The culture of late payment is effecting and even threatening the survival of many UK businesses. Having to wait beyond terms for payment is damaging the integrity of UK industries and undermining the future prospects of small businesses. Late payment creates a chain reaction that reaches businesses in all sectors and of all sizes.
Start-ups need to think carefully about late payment!
If you are in the process of, or even thinking about starting up a new business, the problem of late payment will be the last thing on your mind. You will be working on your business plan, arranging finance, finding suppliers and worrying about the competition. Almost no one starting a new business factors in late payment and the problems that follow, within months you could be waiting to be paid £1,000’s while your bank balance is zero and the rent and VAT has to be paid by the end of the month.
This is the reality of doing business in the UK in 2015, the life of the economy is being squeezed out by late payment. However, there are signs that the problem is starting to be addressed at Government level, with new proposals designed to protect and help small and start-up businesses.
Just how serious is the late payment problem?
If you are concerned about starting a new business because of the problems associated with late payment and its effect on cash flow, or if you are an existing business experiencing problems with late payment, you are far from alone. Official figures show just how serious and widespread the problem really is:
- 75% of payments received by small businesses are at least 30 days beyond agreed terms
- The true cost of late payments equates to £678 per business per month
- Businesses in the UK are currently owed over £32 billion in late payments
- 20% of UK directors have been forced in to taking a pay cut help cover shortfalls
No cash flow – No business!
You can come up with the very best business ideas, you can sell thousands of products, your services can be in high demand, your customers can love what you do and tell you so, however, if your customers do not pay for the services and goods you supply on time, you do not have a business, you are simply funding your customers businesses!
Cash flow has always been and always will be king. Without it your venture, no matter how well perceived and planned is destined for failure. For start-up’s late payment is a true lose-lose scenario, many new businesses spend up to 15% of their working week chasing payment from customers, who they have often been only too pleased to accept orders from without checking either the customer’s financial status or their payment history. You can add a further 10% of your working week on dealing with overheads and suppliers who are demanding payment that you should be able to make, but cannot because you have not been paid by your customers.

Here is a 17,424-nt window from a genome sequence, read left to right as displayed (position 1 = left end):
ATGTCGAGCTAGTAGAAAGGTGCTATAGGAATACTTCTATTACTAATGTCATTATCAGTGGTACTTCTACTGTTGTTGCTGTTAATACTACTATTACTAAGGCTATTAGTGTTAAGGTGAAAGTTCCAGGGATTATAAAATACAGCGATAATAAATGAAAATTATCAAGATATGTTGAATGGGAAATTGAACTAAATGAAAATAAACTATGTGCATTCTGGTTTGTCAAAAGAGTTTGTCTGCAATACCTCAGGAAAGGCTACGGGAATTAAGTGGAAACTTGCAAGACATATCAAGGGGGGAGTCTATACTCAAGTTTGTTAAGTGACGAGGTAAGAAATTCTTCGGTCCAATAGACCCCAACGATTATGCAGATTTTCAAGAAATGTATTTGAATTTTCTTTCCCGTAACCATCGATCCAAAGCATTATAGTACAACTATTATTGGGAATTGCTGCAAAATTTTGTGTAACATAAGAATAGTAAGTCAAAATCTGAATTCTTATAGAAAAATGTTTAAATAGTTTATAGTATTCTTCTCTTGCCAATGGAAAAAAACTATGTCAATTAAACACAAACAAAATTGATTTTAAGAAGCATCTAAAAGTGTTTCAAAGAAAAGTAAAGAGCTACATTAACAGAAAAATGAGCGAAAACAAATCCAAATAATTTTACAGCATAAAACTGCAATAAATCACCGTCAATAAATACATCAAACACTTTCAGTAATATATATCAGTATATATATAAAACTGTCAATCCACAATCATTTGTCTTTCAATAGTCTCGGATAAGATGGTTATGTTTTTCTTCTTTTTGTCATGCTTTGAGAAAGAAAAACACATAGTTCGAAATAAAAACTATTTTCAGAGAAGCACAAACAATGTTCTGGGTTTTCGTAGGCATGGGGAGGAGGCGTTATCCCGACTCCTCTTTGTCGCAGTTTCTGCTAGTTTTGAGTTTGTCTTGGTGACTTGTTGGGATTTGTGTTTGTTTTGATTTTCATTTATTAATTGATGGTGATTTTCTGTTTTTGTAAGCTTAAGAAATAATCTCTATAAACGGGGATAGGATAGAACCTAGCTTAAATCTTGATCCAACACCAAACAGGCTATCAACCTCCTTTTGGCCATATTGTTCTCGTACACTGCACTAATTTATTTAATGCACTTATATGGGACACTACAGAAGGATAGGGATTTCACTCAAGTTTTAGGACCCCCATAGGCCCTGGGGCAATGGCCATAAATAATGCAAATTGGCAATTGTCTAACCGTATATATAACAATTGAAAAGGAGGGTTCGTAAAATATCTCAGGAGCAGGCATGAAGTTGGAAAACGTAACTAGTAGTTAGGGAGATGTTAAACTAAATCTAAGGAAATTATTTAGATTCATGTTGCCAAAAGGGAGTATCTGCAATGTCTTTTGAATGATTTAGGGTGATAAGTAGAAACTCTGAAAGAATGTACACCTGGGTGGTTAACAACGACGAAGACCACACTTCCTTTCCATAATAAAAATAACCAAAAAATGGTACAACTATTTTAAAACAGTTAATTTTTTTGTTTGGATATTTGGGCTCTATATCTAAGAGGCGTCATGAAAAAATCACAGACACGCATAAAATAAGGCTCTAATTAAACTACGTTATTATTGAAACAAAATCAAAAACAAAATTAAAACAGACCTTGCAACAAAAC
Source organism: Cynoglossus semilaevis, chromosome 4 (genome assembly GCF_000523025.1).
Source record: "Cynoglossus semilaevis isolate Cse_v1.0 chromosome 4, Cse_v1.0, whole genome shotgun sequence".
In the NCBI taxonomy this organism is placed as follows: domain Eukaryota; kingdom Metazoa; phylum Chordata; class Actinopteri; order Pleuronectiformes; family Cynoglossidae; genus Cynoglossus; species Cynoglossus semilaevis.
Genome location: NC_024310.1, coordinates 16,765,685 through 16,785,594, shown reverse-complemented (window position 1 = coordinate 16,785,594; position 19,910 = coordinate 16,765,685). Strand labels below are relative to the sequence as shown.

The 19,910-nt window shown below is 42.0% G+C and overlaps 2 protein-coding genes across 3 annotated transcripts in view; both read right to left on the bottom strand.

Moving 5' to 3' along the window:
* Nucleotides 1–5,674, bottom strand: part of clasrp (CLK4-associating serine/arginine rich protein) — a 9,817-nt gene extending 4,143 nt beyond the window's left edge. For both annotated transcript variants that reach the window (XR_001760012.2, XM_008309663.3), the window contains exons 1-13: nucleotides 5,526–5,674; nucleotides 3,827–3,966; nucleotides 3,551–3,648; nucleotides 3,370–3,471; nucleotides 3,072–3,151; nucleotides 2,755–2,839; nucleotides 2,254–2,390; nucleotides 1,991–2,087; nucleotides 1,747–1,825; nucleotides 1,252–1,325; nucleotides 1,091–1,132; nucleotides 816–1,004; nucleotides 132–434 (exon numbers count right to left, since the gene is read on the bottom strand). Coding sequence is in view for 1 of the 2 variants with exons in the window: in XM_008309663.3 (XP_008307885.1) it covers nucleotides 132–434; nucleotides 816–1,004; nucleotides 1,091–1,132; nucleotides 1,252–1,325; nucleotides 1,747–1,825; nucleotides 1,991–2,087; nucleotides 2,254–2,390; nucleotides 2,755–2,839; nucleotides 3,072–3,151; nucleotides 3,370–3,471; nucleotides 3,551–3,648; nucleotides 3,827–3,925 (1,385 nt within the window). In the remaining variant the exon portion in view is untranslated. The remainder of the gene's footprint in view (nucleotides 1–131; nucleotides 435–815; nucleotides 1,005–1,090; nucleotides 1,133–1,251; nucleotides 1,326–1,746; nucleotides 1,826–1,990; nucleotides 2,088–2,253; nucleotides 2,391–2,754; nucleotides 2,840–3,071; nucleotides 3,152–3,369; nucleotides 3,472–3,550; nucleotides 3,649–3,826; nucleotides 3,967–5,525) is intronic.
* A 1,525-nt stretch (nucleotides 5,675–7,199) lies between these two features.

How can you manage cash flow?
Most new businesses faced with the challenge of late payment take the usual routes of either introducing personal funds, arrange a bank overdraft or take out an invoice finance agreement with a factoring company.
If you have the funds available for working capital you are in a lucky position, as most start-up business owners simply do not. If you take up the option of an overdraft or factoring agreement you will be incurring substantial costs that you had not budgeted for and that will affect your bottom line.
There is another option, you could use late payment legislation to force your customers to pay you on time or penalise them if they do not pay you on time! Yes, this really is an option, the Government have designed and implemented legislation that will ensure your customers pay you on time or pay the costs you incur if they don’t pay you on time!
That’s great, why didn’t I know about this? Simple! Small businesses are discouraged from using the very same legislation that has been designed to help them, by the very same late paying companies that the legislation is aimed at!
What is being done to help?
A new code of practice is being implemented by the Government to encourage faster payment processing. The Code of Prompt Payment was first introduced in March 2015 asking company directors and business owners to pledge support by signing up to faster payment of invoices. Public sector bodies and agencies are also now duty bound to pay invoices no later than 30 days following issue. By 2016 large corporations will have to publish and declare payment information in their six monthly reports.
What about your new business?
The measures outlined above are undoubtedly a step in the right direction, but it will take quite some time for the effects to be felt by smaller businesses. There some things you can do to try and minimise the problems of late payment:
- Due diligence should be implemented to assess the payment history and creditworthiness of customers
- Set out payment terms clearly in your business terms and on invoices
- Send payment request letters just before invoices become due
- Do not be afraid to use statutory late payment law
- Instruct a specialist in late payment recovery, such as Advocate